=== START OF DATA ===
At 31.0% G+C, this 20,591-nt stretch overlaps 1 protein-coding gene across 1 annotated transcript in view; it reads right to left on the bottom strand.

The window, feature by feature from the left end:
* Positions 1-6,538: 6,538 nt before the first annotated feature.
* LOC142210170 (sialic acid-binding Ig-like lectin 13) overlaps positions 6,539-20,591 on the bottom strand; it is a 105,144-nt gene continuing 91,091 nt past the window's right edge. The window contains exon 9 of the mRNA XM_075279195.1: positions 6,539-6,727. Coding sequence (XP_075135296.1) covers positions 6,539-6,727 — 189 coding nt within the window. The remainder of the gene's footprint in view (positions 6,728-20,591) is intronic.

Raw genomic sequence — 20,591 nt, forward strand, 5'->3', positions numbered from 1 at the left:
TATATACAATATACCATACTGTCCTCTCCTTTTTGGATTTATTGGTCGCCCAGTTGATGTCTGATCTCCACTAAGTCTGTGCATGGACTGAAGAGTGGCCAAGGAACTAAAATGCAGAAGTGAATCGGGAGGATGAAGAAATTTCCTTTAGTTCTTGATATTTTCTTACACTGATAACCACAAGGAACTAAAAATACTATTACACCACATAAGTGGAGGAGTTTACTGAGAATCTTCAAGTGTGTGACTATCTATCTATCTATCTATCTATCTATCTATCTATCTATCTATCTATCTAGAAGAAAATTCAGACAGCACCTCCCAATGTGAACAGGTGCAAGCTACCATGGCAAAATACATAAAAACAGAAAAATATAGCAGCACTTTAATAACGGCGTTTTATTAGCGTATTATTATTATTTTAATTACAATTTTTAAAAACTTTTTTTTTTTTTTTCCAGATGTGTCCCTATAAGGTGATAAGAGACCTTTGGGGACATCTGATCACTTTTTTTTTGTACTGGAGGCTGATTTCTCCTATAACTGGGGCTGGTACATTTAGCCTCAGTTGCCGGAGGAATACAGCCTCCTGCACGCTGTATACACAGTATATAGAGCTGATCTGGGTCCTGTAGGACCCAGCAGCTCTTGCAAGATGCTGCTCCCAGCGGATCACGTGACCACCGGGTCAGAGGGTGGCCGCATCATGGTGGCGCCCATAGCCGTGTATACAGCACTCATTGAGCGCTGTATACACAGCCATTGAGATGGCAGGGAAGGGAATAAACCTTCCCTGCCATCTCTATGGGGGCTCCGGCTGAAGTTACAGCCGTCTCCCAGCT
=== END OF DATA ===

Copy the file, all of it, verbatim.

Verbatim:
At 31.0% G+C, this 20,591-nt stretch overlaps 1 protein-coding gene across 1 annotated transcript in view; it reads right to left on the bottom strand.

The window, feature by feature from the left end:
* Positions 1-6,538: 6,538 nt before the first annotated feature.
* LOC142210170 (sialic acid-binding Ig-like lectin 13) overlaps positions 6,539-20,591 on the bottom strand; it is a 105,144-nt gene continuing 91,091 nt past the window's right edge. The window contains exon 9 of the mRNA XM_075279195.1: positions 6,539-6,727. Coding sequence (XP_075135296.1) covers positions 6,539-6,727 — 189 coding nt within the window. The remainder of the gene's footprint in view (positions 6,728-20,591) is intronic.

Raw genomic sequence — 20,591 nt, forward strand, 5'->3', positions numbered from 1 at the left:
TATATACAATATACCATACTGTCCTCTCCTTTTTGGATTTATTGGTCGCCCAGTTGATGTCTGATCTCCACTAAGTCTGTGCATGGACTGAAGAGTGGCCAAGGAACTAAAATGCAGAAGTGAATCGGGAGGATGAAGAAATTTCCTTTAGTTCTTGATATTTTCTTACACTGATAACCACAAGGAACTAAAAATACTATTACACCACATAAGTGGAGGAGTTTACTGAGAATCTTCAAGTGTGTGACTATCTATCTATCTATCTATCTATCTATCTATCTATCTATCTATCTATCTAGAAGAAAATTCAGACAGCACCTCCCAATGTGAACAGGTGCAAGCTACCATGGCAAAATACATAAAAACAGAAAAATATAGCAGCACTTTAATAACGGCGTTTTATTAGCGTATTATTATTATTTTAATTACAATTTTTAAAAACTTTTTTTTTTTTTTTCCAGATGTGTCCCTATAAGGTGATAAGAGACCTTTGGGGACATCTGATCACTTTTTTTTTGTACTGGAGGCTGATTTCTCCTATAACTGGGGCTGGTACATTTAGCCTCAGTTGCCGGAGGAATACAGCCTCCTGCACGCTGTATACACAGTATATAGAGCTGATCTGGGTCCTGTAGGACCCAGCAGCTCTTGCAAGATGCTGCTCCCAGCGGATCACGTGACCACCGGGTCAGAGGGTGGCCGCATCATGGTGGCGCCCATAGCCGTGTATACAGCACTCATTGAGCGCTGTATACACAGCCATTGAGATGGCAGGGAAGGGAATAAACCTTCCCTGCCATCTCTATGGGGGCTCCGGCTGAAGTTACAGCCGTCTCCCAGCT